Prosecutors have charged a 15-year-old as an adult in the shooting death of a Jacksonville man. The teen and two others were not invited to a March party in a Jacksonville apartment, but showed up anyway and soon got into an argument with the victim, according to a report in the Florida Times-Union. The victim was pistol whipped and shot in the head, according to the newspaper, and died several days after the incident.
The teen is charged with second-degree murder, which has a penalty of up to life in state prison - though recent Supreme Court decisions have not thought highly of life sentences for juveniles, even in Jacksonville Murder Cases. Both other men with the victim were also arrested - a 26-year-old charged with possession of a firearm by a convicted felon and a 19-year-old charged with possession of a firearm by a juvenile delinquent, the newspaper reported. In Jacksonville Juvenile Crimes Cases, the state has the option to try the case in juvenile court or can choose for what is called a "direct file" and move the case directly to adult court. That is often the option local prosecutors choose, especially in Jacksonville Gun Crimes Cases and Jacksonville Murder Cases. One of the interesting aspects in this case is the charge of second-degree murder. Once the facts come out in the case, it will be more apparent if premeditation was there that would qualify it for first-degree murder, but it does lead one to wonder if the state filed it as second-degree murder in part to keep mandatory life off the table.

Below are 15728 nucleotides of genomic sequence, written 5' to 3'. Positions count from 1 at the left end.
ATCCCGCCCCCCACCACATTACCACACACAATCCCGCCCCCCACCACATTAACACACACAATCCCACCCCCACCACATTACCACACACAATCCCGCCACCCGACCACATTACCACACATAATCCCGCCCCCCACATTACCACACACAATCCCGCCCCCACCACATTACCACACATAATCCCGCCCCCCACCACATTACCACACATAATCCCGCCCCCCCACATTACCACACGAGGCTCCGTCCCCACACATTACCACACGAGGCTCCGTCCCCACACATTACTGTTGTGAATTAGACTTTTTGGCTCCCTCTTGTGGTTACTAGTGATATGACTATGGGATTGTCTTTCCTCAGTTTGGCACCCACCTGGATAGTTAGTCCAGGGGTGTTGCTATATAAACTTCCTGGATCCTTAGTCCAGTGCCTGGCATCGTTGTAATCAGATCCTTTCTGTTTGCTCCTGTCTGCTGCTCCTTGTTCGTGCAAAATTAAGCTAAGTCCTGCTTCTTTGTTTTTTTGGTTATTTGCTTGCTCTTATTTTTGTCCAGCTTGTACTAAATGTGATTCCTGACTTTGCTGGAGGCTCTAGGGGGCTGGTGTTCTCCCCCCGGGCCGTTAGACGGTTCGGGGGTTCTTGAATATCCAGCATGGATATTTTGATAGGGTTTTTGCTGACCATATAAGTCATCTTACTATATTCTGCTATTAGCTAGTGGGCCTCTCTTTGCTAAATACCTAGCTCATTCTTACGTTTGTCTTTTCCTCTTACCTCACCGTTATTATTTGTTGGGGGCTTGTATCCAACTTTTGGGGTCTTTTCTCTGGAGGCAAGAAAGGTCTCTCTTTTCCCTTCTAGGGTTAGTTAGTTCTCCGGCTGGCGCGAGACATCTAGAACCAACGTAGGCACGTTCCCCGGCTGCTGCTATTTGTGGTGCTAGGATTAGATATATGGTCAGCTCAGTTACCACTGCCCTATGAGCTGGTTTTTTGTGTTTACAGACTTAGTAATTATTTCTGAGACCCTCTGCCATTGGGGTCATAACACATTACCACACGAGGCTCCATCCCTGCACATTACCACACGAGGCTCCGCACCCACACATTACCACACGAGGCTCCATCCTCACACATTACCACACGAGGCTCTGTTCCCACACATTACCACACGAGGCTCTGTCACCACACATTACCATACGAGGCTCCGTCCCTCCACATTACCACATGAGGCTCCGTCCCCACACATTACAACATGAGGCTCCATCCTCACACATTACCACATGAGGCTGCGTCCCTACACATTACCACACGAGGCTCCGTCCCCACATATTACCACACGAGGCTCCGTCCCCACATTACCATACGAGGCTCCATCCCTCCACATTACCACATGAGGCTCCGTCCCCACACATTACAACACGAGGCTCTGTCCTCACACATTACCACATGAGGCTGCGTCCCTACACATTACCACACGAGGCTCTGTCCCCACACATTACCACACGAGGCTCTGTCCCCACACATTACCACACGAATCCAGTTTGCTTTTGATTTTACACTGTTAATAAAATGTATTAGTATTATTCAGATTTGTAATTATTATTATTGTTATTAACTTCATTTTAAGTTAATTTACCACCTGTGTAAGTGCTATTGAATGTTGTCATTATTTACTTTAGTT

In first-degree murder cases, the only possible sentences are life in prison or the death penalty. The state cannot seek death when the defendant is a juvenile, so the only other option is life in prison. But, last year a state court overturned the life sentence of a Jacksonville man who was 16 when he robbed and stabbed a man to death in 2010. In second-degree murder, the judge can sentence a defendant to anywhere from 25 years to life in prison - but the key for this Jacksonville Juvenile Crimes Case is that is cannot be life - or a sentence of, for example, 70 years, which is essentially a life sentence. The Legislature and courts are still working on what the state deems fair in sentencing juveniles, and there will likely be several more contested sentences before there is a resolution as to what is appropriate.
If you or a loved one needs a criminal defense attorney in Jacksonville or the surrounding area, call The Mussallem Law Firm at (904) 365-5200 for a FREE CONSULTATION. Our Jacksonville Juvenile Crimes Attorney, Victoria "Tori" Mussallem, is available 24 hours a day, 7 days a week.